Have you ever boycotted a product or company? Have you stopped buying products made in Vietnam or Taiwan? Maybe you shouldn’t. By doing so, you might be contributing to the continuance of poverty in these countries. This was the message in a program we watched today as part of my International Tourism and Globalization module. The message was that the anti-globalization movement is the enemy of the poor. Now, this is a highly biased message, but there were many points worth a ponder, I think. We often picture under-paid workers in sweatshops when we think of Nike shoes made in Vietnam, but did you know that the monthly rate of pay for a worker in the Nike factory in Vietnam is $54/month, as opposed to the local average of $18/month for most other jobs, which affords the worker a much better quality of life and contributes to the overall economy of Vietnam being on the rise. American multi-nationals, on average, pay eight times more than local companies. Nike workers also receive free or subsidized meals as well as company sponsored activities. Another way Nike is helping Vietnam is by giving micro loans to local people wanting to start these own businesses. This is paving the way for the industrialization of the country. Anti-globalization protestors would have you think otherwise, and perhaps sway you to boycott these products. On one hand, the protestors are most likely holding these companies responsible by raising awareness and in doing so, holding them accountable for their practices, but they will not tell you that in the past 15 years, the amount of people living in poverty in Vietnam has been halved. According to this program, one way countries remain poor is as a result of resisting globalization.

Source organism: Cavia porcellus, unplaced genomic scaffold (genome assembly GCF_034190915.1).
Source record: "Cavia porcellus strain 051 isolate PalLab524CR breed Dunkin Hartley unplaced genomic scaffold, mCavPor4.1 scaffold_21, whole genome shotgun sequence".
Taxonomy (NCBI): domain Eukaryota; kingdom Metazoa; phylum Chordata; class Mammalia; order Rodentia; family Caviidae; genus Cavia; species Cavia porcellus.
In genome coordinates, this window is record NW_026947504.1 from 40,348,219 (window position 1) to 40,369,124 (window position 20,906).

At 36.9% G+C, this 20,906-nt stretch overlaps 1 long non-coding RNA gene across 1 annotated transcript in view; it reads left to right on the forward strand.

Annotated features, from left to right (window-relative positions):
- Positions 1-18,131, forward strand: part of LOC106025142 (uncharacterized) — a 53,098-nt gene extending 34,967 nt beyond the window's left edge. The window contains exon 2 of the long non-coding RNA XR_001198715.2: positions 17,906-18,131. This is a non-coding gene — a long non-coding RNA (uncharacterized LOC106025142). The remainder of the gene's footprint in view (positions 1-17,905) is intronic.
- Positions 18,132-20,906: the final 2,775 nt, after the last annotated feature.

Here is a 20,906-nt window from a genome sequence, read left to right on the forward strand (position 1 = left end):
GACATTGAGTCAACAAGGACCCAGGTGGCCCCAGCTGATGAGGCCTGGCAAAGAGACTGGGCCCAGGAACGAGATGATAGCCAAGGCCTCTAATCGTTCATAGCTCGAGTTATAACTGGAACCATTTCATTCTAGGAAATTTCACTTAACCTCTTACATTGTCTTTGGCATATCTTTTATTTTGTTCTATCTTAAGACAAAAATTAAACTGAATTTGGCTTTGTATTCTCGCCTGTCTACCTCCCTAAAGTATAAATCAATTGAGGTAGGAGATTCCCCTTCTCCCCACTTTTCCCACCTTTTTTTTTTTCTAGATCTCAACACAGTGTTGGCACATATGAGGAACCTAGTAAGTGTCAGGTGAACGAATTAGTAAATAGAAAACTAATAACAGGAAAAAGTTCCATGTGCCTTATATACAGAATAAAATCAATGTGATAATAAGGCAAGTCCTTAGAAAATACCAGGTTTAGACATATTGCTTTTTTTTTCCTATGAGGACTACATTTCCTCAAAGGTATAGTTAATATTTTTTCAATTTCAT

What do you think of the government subsidizing farmers? The European Union (EU) spends half of their budget on farmers! This ends up having a detrimental effect on farmers in Kenya, as there is so much foreign product imported that they can not sell what they themselves grow, and are kept in poverty. It takes away their change to compete, especially since the EU import tariffs are so high that Kenyan farmers can not afford to sell their products to European countries.